• June 27th, 2022
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Dreamers Reflect on a Decade of DACA


 

By Matt Watson

 

Three years ago, Metropolitan State University of Denver students Estéfani Peña Figueroa and Eunice Callejas Solano gave impassioned speeches at a campus rally in support of the Deferred Action for Childhood Arrivals program, just as the U.S. Supreme Court was hearing oral arguments weighing the legality of the measure.

 

Photo: Amanda Schwengel/MSU RED Estéfani Peña Figueroa spoke at a 2019 rally on the Auraria Campus to show support for DACA students and employees.

Metropolitan State University (MSU) Denver Trustee Marissa Molina was there at the court, 1,700 miles away from her home in Denver, to let the world know her home is here in the United States. All three are beneficiaries of the program, known as DACA.

 

The justices ultimately ruled 5-4 that the Trump administration’s effort to rescind DACA was invalid, upholding work authorization and protection from deportation for eligible immigrants brought to the U.S. as children.

 

But that victory was temporary for DACA recipients, who have had little certainty since the program was created with an executive order by President Barack Obama 10 years ago, on June 15, 2012.

 

That bittersweet 10th anniversary arrives this week with another court challenge imminent, this time in the Fifth Circuit Court of Appeals in Texas, where oral arguments are set to begin July 6. And once again, DACA recipients like Peña Figueroa, Callejas Solano and Molina will hold their breath as their legal future in the U.S. hangs in the balance, despite three-fourths of Americans supporting legal status for Dreamers.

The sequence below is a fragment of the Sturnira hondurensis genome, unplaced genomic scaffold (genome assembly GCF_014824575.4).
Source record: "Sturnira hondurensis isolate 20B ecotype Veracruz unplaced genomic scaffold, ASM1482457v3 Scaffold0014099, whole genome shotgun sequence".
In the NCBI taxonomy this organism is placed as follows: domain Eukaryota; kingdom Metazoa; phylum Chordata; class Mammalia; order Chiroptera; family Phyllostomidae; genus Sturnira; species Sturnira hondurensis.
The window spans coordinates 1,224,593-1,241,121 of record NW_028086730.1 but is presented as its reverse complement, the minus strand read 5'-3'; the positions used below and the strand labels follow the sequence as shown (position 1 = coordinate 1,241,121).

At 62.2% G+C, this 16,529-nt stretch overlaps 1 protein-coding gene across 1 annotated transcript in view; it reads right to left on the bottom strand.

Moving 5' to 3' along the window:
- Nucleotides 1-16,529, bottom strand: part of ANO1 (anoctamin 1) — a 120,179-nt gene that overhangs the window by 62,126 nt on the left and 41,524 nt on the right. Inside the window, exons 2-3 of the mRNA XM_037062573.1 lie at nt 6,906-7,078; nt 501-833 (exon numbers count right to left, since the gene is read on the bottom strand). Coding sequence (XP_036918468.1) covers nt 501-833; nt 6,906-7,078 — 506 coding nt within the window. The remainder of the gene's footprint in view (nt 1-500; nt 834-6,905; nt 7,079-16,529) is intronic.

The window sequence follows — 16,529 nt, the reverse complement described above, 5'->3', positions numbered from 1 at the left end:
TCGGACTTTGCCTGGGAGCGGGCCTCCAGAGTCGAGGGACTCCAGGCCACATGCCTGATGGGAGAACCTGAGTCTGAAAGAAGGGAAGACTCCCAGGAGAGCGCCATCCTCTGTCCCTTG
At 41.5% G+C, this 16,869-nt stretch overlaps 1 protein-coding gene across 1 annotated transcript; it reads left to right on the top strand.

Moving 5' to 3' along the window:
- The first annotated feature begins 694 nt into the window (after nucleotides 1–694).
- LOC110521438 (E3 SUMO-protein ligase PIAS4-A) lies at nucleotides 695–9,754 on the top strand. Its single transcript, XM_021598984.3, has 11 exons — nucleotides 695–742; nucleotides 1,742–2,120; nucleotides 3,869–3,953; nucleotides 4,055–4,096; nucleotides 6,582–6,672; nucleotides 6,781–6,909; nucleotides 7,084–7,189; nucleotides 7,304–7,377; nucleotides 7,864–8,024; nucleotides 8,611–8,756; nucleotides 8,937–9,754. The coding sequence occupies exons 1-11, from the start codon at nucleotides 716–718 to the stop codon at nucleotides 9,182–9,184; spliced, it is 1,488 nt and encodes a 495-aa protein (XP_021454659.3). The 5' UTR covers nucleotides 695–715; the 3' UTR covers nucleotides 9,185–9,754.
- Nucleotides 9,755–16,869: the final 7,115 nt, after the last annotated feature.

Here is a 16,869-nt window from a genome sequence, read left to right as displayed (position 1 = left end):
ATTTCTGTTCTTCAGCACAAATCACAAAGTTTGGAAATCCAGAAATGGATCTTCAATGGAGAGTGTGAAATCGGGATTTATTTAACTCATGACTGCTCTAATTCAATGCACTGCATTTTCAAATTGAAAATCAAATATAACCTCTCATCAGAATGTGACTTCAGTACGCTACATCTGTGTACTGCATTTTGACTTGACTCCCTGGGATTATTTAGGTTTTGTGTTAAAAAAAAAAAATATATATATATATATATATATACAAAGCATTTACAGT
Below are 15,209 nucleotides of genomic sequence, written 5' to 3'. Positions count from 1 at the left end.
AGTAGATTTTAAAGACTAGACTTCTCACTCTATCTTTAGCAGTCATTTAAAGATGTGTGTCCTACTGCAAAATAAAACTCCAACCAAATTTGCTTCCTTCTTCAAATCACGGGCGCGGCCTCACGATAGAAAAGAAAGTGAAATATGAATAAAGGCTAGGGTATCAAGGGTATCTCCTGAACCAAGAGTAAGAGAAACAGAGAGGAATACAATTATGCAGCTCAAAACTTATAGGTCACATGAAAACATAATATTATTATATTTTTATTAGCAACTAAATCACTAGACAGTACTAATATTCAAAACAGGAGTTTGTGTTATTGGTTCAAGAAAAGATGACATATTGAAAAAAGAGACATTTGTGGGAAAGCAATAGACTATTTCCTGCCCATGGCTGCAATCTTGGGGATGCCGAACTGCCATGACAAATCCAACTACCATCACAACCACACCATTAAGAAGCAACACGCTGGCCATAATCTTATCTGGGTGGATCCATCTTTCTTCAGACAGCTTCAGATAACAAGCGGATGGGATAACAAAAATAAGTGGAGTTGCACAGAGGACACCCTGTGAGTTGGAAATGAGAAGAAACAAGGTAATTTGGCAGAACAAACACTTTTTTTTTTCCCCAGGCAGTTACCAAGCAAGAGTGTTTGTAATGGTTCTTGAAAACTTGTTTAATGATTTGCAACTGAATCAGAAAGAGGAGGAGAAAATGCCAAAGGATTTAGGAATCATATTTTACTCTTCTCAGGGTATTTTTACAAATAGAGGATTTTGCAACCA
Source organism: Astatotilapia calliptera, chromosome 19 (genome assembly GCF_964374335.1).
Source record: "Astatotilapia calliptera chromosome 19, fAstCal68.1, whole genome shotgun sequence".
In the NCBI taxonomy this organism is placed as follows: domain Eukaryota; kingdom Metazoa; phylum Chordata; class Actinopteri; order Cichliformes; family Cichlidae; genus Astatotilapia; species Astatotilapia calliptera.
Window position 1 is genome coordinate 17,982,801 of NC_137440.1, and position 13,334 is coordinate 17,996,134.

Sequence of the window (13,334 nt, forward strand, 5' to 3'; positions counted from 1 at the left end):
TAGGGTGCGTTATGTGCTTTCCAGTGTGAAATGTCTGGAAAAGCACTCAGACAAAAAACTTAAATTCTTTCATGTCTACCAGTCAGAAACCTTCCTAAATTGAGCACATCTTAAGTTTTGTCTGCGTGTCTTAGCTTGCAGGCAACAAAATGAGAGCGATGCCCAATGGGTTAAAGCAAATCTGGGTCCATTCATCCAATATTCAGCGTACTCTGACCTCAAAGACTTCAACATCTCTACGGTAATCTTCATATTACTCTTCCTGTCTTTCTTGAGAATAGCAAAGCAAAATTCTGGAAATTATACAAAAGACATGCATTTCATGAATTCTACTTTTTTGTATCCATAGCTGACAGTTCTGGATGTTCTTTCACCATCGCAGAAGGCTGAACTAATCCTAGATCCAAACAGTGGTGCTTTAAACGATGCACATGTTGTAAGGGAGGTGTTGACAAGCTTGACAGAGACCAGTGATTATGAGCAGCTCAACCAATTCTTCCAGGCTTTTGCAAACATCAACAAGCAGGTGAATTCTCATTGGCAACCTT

“For my entire life, there has always been that looming presence of fear and cynicism in regard to my future being in the hands of random people,” Callejas Solano said. “It is frustrating, and each time it happens it is the same cycle of frustration, worry and anger. There will never be a real sense of security with something that can be so easily taken away.”

 

Roughly 800,000 people, who have lived in the United States for an average of 22 years, have benefited from DACA.

 

“DACA completely changed my life 10 years ago. The possibilities seemed endless. However, this celebration is also a reminder that in 10 years, DACA continues to be a temporary solution.”
Estéfani Peña Figueroa

 

Callejas Solano, for example, came to the U.S. from México when she was 2 years old, graduated from MSU Denver (Communication Studies, ’20) and now works as a coordinator of college success at a Denver high school, where she helps students apply for college and plan their lives.

 

As a former member of the MSU Denver Debate Team, she uses her experience to teach students to advocate for themselves, as she has had to do time and again as an immigrant seeking permanent legal status.

 

Callejas Solano said the 10th anniversary of DACA provides her some relief while also serving as a stark reminder of a lack of progress.